Films from Afghanistan aim to present ‘real Afghanistan’ through insiders insights
A 13 film special package from Afghanistan is one of the key attractions of MIFF 2012. As the curator of the Afghanistan package Ms Reena Mohan says “Afghanistan is the most reported but least understood region in the world.”
The war at Afghanistan has ensured a heavy international media presence in that country, but the coverage and depiction is often ‘narrow and limited, with emphasis on conflict, opium and feuding tribes. A number of other documentaries made by non-Afghans show topics like cricket in Afghanistan or women playing football.
Curator Reena Mohan says her main aim of putting together the Afghanistan package was to show to the world the depiction of ‘real Afghanistan’ through the eyes of Afghan film makers. The package aims to trace the differences in their way of representing and seeing their own country. It also explores the challenges faced by artistes in expressing their thoughts amidst growing opposition to creative freedom.
Addicted to Afghanistan by Jawed Taiman addresses the issue of opium and drug’s devastating effect on the children of Afghanistan..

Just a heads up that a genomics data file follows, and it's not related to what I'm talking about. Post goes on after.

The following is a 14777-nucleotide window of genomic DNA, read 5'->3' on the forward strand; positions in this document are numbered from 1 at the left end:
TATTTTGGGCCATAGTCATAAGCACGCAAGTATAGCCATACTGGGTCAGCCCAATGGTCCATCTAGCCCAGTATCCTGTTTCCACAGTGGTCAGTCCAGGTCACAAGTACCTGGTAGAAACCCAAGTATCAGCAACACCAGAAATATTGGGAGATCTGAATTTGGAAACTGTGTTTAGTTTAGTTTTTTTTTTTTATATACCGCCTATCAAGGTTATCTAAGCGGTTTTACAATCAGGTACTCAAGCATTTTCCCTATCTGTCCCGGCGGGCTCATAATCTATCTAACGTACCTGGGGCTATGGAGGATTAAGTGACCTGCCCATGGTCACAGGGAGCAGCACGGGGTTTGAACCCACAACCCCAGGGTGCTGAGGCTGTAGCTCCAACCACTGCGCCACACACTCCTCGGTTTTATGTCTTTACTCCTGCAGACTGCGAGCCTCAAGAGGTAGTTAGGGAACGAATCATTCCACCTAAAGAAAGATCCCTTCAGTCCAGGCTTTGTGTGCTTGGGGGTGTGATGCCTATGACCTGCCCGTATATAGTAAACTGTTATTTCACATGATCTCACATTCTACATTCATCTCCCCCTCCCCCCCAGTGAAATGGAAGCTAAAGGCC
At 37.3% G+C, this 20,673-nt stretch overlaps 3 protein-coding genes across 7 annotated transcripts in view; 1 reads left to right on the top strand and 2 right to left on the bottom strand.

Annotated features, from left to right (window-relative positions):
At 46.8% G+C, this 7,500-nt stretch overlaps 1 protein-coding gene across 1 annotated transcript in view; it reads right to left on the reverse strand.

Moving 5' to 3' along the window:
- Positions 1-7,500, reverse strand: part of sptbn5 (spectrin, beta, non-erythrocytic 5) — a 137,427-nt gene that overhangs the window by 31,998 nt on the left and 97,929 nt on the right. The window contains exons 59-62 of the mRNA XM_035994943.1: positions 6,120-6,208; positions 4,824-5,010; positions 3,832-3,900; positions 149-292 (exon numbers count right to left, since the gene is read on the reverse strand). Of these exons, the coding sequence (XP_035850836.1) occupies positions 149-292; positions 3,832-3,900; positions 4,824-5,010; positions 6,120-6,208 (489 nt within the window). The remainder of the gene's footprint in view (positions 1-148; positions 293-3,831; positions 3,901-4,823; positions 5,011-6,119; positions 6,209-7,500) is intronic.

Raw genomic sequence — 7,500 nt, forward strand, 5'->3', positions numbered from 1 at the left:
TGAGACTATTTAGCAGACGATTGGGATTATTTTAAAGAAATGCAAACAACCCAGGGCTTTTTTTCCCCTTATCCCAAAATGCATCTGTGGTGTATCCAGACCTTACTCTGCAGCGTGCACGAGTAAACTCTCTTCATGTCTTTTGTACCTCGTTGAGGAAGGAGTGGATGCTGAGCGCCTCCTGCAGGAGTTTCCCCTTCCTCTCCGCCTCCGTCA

Death to the Camera by Sayed Qasem Hossaini examines the delicate gender issue, while Shabana by Mohammad Haroon Hamdard is an insight into the life of a girl child in Afghanistan. Hameed Alizadeh’s Checkpoint looks into the life and work of 15 border policemen..
Half Value Life is the story of Marya Bashir, the first woman public prosecutor in Afghanistan..
A letter to light, House No111, Joys of Fervency, Playing the Taar, You Don’t belong to this country are some of the other films in the package.
The package also includes three animation films –Hope, Shelter and Death to Freedom..
Cinema in Afghanistan
Cinema entered Afghanistan at the beginning of 20th century. The political changes in Afghanistan have not allowed cinema to flourish, but several Pashto and Dari film makers, both inside and outside Afghanistan have been producing films
Amir Habibullah (1901–1919) introduced film to Afghanistan, but in the royal court only. Pahgam was the first silent film shown to public in 1924. In 1968 Afghan Film, a state run film production company was formed and it began producing documentaries and news films highlighting official meetings and conferences of the government. These newsreels where shown before the screening of feature films, which were mostly the Hindi films from India. The civil wars of the 1990s were not conducive to creative work and many people working in the Afghan film industry migrated to Iran or Pakistan. Since 2000, the cinema of Afghanistan has slowly started to emerge from a lengthy period of silence..